- Code maintainability, which means that there is no duplicate code and that the structure of the programs is simpler and easier to understand. Maintenance of these programs has fewer potential side effects.
Apart from the obvious requirements for financing and resources, there are many conditions that can inhibit the modernization process. Based on the experience of the team, here are some of the common roadblocks that can hinder, if not derail, the modernization process:
- Developers do not use the correct tools. Developers are comfortable with what they know.
Sometimes, it is easier to stay within the comfort zone of using familiar tools as opposed to facing the chore of learning how to use new tools.
- Developers do not know what they do not know. Developers who have no experience with certain technologies or techniques make decisions about how they are used, which is why a PoC is so important.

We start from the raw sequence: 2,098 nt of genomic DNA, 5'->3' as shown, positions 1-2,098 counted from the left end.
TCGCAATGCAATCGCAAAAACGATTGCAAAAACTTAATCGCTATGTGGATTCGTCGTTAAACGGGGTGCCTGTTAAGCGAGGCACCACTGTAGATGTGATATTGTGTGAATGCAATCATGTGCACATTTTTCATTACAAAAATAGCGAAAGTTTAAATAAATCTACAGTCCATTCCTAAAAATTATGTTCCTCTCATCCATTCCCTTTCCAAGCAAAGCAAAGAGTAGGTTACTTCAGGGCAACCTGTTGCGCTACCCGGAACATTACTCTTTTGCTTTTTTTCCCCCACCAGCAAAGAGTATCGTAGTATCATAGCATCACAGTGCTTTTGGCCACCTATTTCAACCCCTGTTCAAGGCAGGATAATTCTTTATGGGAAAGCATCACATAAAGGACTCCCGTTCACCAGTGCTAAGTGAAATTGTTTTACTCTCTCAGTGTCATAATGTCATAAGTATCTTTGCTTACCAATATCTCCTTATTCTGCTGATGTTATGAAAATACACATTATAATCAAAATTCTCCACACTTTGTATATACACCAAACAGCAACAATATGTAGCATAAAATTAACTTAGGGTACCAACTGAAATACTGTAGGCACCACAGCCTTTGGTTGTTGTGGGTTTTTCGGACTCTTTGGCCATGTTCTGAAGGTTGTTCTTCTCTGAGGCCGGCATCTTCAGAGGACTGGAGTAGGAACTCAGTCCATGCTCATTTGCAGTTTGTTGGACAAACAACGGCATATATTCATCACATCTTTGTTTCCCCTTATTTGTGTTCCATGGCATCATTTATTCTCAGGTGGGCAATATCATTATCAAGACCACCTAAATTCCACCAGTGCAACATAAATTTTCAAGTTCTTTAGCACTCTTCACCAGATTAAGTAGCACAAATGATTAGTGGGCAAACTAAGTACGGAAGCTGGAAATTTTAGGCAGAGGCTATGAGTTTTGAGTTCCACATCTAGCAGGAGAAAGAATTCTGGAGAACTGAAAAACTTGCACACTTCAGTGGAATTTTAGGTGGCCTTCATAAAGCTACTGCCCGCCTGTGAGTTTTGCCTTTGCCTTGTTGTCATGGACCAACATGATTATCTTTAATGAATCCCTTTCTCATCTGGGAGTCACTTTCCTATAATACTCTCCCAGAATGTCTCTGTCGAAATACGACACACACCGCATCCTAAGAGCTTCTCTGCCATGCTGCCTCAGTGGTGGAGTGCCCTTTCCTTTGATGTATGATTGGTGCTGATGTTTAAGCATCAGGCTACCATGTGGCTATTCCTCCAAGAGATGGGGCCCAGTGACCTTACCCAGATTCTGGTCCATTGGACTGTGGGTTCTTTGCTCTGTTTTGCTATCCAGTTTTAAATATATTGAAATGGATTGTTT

- Unlearning old habits. Many developers have been observing the same practices for many years. It can be a challenge to change these habits and embrace new ones.
- Not getting adequate training. It is not enough to install a tool and say “start using it” or to instruct developers that they should use a new technique when they do not really understand why they should use it or how to use it properly.
- There is so much to learn that developers feel overwhelmed before they start. Everything must be done in small steps.
- The whole process of modernization can be frightening. At the outset, there are so many unknowns that developers want to retreat to what they know best.
- Setting unrealistic targets. Targets are often set without understanding what is required to achieve them.
- Lack of management support. This is why it is important to start small. The sooner you can demonstrate gains, the easier it is to get management support.
1.9 The journey begins